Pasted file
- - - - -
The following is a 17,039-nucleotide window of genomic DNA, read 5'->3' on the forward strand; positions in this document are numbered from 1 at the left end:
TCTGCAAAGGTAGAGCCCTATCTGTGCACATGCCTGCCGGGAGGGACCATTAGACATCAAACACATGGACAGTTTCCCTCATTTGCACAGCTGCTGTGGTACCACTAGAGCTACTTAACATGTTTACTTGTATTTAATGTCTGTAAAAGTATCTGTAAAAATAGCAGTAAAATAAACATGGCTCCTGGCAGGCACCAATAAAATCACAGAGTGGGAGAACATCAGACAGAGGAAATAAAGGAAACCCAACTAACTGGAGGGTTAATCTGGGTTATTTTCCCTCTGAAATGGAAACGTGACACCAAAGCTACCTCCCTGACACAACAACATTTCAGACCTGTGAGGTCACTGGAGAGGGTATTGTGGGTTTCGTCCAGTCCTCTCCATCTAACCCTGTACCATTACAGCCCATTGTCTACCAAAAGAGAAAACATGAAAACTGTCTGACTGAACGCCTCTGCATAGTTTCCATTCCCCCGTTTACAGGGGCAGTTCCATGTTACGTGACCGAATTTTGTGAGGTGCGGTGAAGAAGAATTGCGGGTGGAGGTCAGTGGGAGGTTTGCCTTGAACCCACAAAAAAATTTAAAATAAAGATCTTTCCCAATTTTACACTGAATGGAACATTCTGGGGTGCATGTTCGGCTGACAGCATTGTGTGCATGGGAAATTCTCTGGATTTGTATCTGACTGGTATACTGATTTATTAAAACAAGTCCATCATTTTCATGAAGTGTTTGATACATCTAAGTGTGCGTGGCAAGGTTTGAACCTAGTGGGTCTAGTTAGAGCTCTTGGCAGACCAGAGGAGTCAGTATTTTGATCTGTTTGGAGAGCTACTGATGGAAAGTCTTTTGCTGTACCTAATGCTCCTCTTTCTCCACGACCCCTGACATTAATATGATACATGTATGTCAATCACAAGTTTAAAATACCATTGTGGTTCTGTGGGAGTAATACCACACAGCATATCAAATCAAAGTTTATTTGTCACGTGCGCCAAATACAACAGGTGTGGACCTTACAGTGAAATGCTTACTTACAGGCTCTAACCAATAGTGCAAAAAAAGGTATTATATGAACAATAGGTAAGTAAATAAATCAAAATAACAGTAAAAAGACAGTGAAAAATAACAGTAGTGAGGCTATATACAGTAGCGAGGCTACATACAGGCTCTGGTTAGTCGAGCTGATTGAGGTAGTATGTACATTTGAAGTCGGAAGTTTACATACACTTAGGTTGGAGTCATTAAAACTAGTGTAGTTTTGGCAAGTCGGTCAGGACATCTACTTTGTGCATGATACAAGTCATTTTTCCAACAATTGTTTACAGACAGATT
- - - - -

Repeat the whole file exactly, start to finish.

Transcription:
The following is a 17,039-nucleotide window of genomic DNA, read 5'->3' on the forward strand; positions in this document are numbered from 1 at the left end:
TCTGCAAAGGTAGAGCCCTATCTGTGCACATGCCTGCCGGGAGGGACCATTAGACATCAAACACATGGACAGTTTCCCTCATTTGCACAGCTGCTGTGGTACCACTAGAGCTACTTAACATGTTTACTTGTATTTAATGTCTGTAAAAGTATCTGTAAAAATAGCAGTAAAATAAACATGGCTCCTGGCAGGCACCAATAAAATCACAGAGTGGGAGAACATCAGACAGAGGAAATAAAGGAAACCCAACTAACTGGAGGGTTAATCTGGGTTATTTTCCCTCTGAAATGGAAACGTGACACCAAAGCTACCTCCCTGACACAACAACATTTCAGACCTGTGAGGTCACTGGAGAGGGTATTGTGGGTTTCGTCCAGTCCTCTCCATCTAACCCTGTACCATTACAGCCCATTGTCTACCAAAAGAGAAAACATGAAAACTGTCTGACTGAACGCCTCTGCATAGTTTCCATTCCCCCGTTTACAGGGGCAGTTCCATGTTACGTGACCGAATTTTGTGAGGTGCGGTGAAGAAGAATTGCGGGTGGAGGTCAGTGGGAGGTTTGCCTTGAACCCACAAAAAAATTTAAAATAAAGATCTTTCCCAATTTTACACTGAATGGAACATTCTGGGGTGCATGTTCGGCTGACAGCATTGTGTGCATGGGAAATTCTCTGGATTTGTATCTGACTGGTATACTGATTTATTAAAACAAGTCCATCATTTTCATGAAGTGTTTGATACATCTAAGTGTGCGTGGCAAGGTTTGAACCTAGTGGGTCTAGTTAGAGCTCTTGGCAGACCAGAGGAGTCAGTATTTTGATCTGTTTGGAGAGCTACTGATGGAAAGTCTTTTGCTGTACCTAATGCTCCTCTTTCTCCACGACCCCTGACATTAATATGATACATGTATGTCAATCACAAGTTTAAAATACCATTGTGGTTCTGTGGGAGTAATACCACACAGCATATCAAATCAAAGTTTATTTGTCACGTGCGCCAAATACAACAGGTGTGGACCTTACAGTGAAATGCTTACTTACAGGCTCTAACCAATAGTGCAAAAAAAGGTATTATATGAACAATAGGTAAGTAAATAAATCAAAATAACAGTAAAAAGACAGTGAAAAATAACAGTAGTGAGGCTATATACAGTAGCGAGGCTACATACAGGCTCTGGTTAGTCGAGCTGATTGAGGTAGTATGTACATTTGAAGTCGGAAGTTTACATACACTTAGGTTGGAGTCATTAAAACTAGTGTAGTTTTGGCAAGTCGGTCAGGACATCTACTTTGTGCATGATACAAGTCATTTTTCCAACAATTGTTTACAGACAGATT